Adonis: Europe’s Oldest Known Living Tree

Elizabeth Borneman


How old are the trees around you? Are they a few hundred years old or younger? Some trees, when left in stable environments, can live to be hundreds of years old or more.

One such ancient tree is the 1,075-year old pine tree known as Adonis. Adonis is Europe’s oldest living tree that we know about, a fact that begs the question: how many more ancient trees do we not know about yet?

What is Adonis?

Adonis is a Bosinan pine tree (Pinus heldreichii) located in the Pindos mountain range in the northern part of the country of Greece.

Adonis was dendocronologically dated by researchers from Stockholm University in Sweden, the University of Mainz in Germany, and the University of Arizona in the United States. The age of the tree was analyzed using the tree rings that indicate age as well as water supply and weather conditions.

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Ancient trees used to collect data on historic climate change

Paul J. Krusic from the University of Stockholm led the expedition that found the tree. The Pindos mountains shelter many different trees that have reached millennial age.

Scientists use these ancient trees to piece together data on climate change in the past, as tree rings will show changes in global temperature, water levels, the length of droughts, forest fires, and more.

Greece has been inhabited for over 3,000 years, which makes finding a tree as old as Adonis quite extraordinary. Many millennial aged trees in other parts of the world have been cut down as humanity has taken over previously forested lands.

Although are about a dozen other similarly-aged trees in the Pindos mountains, researchers can also use trees that have already fallen to the ground and analyze their annual rings as well.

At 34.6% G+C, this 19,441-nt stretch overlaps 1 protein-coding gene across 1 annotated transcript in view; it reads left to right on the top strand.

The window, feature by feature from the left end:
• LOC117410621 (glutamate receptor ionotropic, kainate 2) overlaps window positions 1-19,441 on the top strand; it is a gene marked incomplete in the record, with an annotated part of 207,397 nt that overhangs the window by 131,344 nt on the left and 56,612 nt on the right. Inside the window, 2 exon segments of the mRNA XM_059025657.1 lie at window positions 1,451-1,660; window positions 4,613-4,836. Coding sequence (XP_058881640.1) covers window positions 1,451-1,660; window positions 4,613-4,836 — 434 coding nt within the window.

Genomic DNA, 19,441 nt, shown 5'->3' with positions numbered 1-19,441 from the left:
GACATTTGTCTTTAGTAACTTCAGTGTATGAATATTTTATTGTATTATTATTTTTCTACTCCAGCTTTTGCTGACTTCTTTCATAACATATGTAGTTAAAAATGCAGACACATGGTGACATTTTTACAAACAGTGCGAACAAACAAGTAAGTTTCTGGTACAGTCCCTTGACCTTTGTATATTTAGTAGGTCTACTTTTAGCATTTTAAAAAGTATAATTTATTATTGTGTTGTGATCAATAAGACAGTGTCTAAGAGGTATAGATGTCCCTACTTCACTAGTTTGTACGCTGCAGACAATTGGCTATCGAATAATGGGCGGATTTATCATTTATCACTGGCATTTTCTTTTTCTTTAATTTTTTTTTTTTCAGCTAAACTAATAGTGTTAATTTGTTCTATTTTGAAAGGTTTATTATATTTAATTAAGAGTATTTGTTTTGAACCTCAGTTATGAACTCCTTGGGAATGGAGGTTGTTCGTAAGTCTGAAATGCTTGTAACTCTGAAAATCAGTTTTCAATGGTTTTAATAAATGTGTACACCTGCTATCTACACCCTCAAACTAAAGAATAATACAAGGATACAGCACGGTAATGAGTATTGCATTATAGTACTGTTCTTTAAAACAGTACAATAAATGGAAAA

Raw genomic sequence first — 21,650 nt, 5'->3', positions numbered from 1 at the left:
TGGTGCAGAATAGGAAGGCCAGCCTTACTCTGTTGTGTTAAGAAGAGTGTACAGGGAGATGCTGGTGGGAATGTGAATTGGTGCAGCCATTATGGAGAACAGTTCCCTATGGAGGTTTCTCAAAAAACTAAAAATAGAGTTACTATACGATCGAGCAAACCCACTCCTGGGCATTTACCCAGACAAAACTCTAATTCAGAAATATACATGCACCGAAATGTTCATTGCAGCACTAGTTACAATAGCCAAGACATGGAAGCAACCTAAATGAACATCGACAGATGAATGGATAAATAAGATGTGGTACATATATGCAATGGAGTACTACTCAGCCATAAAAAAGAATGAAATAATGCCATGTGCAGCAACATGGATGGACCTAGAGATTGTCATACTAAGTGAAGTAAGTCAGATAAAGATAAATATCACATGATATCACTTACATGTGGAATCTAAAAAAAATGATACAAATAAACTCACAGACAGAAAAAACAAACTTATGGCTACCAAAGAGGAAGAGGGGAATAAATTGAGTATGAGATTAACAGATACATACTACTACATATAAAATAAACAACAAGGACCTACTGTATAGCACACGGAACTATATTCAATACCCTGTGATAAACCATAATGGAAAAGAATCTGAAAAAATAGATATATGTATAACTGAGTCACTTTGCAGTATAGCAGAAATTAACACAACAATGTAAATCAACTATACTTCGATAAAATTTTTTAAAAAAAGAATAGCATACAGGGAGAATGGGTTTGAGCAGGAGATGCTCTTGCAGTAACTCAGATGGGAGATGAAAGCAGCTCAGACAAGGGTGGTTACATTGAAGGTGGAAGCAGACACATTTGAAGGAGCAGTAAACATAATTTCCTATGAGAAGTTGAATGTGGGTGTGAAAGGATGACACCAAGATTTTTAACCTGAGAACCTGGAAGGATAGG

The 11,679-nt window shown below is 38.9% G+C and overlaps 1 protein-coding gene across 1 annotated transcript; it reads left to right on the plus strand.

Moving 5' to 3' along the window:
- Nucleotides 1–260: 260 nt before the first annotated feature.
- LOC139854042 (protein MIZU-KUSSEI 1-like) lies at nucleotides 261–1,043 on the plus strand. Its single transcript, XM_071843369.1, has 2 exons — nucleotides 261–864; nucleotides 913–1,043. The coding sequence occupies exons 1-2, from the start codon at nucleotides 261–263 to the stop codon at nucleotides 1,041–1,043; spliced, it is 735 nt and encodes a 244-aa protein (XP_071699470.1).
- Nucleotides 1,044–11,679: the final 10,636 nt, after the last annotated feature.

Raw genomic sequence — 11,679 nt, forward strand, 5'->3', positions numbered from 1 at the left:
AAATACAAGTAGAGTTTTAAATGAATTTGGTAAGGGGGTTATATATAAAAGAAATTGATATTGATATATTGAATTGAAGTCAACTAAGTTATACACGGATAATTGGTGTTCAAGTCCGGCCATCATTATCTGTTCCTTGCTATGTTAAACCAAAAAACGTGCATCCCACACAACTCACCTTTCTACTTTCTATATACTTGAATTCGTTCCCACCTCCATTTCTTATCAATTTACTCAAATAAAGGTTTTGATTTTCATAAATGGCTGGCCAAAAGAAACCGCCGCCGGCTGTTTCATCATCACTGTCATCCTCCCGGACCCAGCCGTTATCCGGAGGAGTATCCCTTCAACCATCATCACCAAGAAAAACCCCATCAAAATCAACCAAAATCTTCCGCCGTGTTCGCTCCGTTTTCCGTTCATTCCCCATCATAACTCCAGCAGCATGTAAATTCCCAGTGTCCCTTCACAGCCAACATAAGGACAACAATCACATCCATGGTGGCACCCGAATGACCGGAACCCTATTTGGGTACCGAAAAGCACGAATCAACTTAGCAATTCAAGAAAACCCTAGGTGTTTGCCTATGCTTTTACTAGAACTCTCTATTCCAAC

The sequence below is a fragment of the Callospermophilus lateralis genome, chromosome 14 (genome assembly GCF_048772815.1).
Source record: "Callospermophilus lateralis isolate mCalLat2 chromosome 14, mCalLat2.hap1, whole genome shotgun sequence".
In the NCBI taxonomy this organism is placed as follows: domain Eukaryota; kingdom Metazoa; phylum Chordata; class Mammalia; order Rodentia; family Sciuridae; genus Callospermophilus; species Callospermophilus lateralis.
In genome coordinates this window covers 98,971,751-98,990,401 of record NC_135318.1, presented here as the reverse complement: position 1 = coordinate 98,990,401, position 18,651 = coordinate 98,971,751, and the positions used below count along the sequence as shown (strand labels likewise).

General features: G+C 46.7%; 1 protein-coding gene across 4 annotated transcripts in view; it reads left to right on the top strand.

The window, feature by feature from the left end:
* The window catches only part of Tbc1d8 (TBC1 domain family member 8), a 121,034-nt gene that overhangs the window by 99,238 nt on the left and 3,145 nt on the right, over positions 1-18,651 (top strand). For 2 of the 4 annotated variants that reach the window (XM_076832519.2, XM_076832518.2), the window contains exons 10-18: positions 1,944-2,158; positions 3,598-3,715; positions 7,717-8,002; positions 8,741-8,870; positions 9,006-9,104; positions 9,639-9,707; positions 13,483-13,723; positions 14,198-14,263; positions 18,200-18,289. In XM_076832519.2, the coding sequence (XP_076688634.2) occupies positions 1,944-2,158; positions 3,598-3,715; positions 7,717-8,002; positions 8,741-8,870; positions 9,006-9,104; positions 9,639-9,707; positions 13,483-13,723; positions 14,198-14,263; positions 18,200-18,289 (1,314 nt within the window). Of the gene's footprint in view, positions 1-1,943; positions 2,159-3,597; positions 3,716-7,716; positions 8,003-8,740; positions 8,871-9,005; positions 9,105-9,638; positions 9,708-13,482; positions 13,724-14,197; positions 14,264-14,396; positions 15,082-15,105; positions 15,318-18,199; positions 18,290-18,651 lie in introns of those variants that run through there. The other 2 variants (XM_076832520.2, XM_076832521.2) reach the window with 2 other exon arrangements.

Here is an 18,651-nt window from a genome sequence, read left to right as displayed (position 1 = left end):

Adonis, a Bosnian pine (Pinus heldreichii) is the oldest known living tree in Europe.  Photo: Dr Oliver Konter, Mainz
Adonis, a Bosnian pine (Pinus heldreichii) is the oldest known living tree in Europe. Photo: Dr Oliver Konter, Mainz

Timeline of historic events that happened during Adonis lifetime

Adonis was named after the Greek god of beauty and desire; researchers were inspired by the historical changes Adonis has lived through that include the rise of the Vikings, the Byzantine and Ottoman empires, as well as the many changes the present day has brought. Thankfully, this area of Greece has been relatively untouched and uninhabited for the last thousand years or so, lending a hand in preserving Adonis.

In Adonis’s lifetime the Vikings reached the black sea, gunpowder was created in China, and Macbeth was crowned King of Scotland. When Adonis was 250 years old the universities in Oxford and Paris were founded, and the third crusade was being waged in the modern day Middle East.

When Adonis was 500 years old, the Ottoman Empire was the ruling entity in Greece. The first parliament is created in Sweden, and Johannes Gutenberg was testing his revolutionary printing press. At the ripe old age of 750, Adonis has seen Isaac Newton create his Laws of Motion. In 1941, when Adonis has reached 1,000 years old, World War II is occurring.

History is extraordinary, as is nature. Adonis has stood through many of the changes that have impacted the world in the present day, and it continues to reveal valuable information about what the world was like a thousand years ago. What more could Adonis and other ancient trees see in the future?


Konter, O., Krusic, P. J., Trouet, V., & Esper, J. (2017). Meet Adonis, Europe’s oldest dendrochronologically dated treeDendrochronologia42, 12.

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About the author
Elizabeth Borneman
My name is Elizabeth Borneman and I am a freelance writer, reader, and coffee drinker. I live on a small island in Alaska, which gives me plenty of time to fish, hike, kayak, and be inspired by nature. I enjoy writing about the natural world and find lots of ways to flex my creative muscles on the beach, in the forest, or down at the local coffee shop.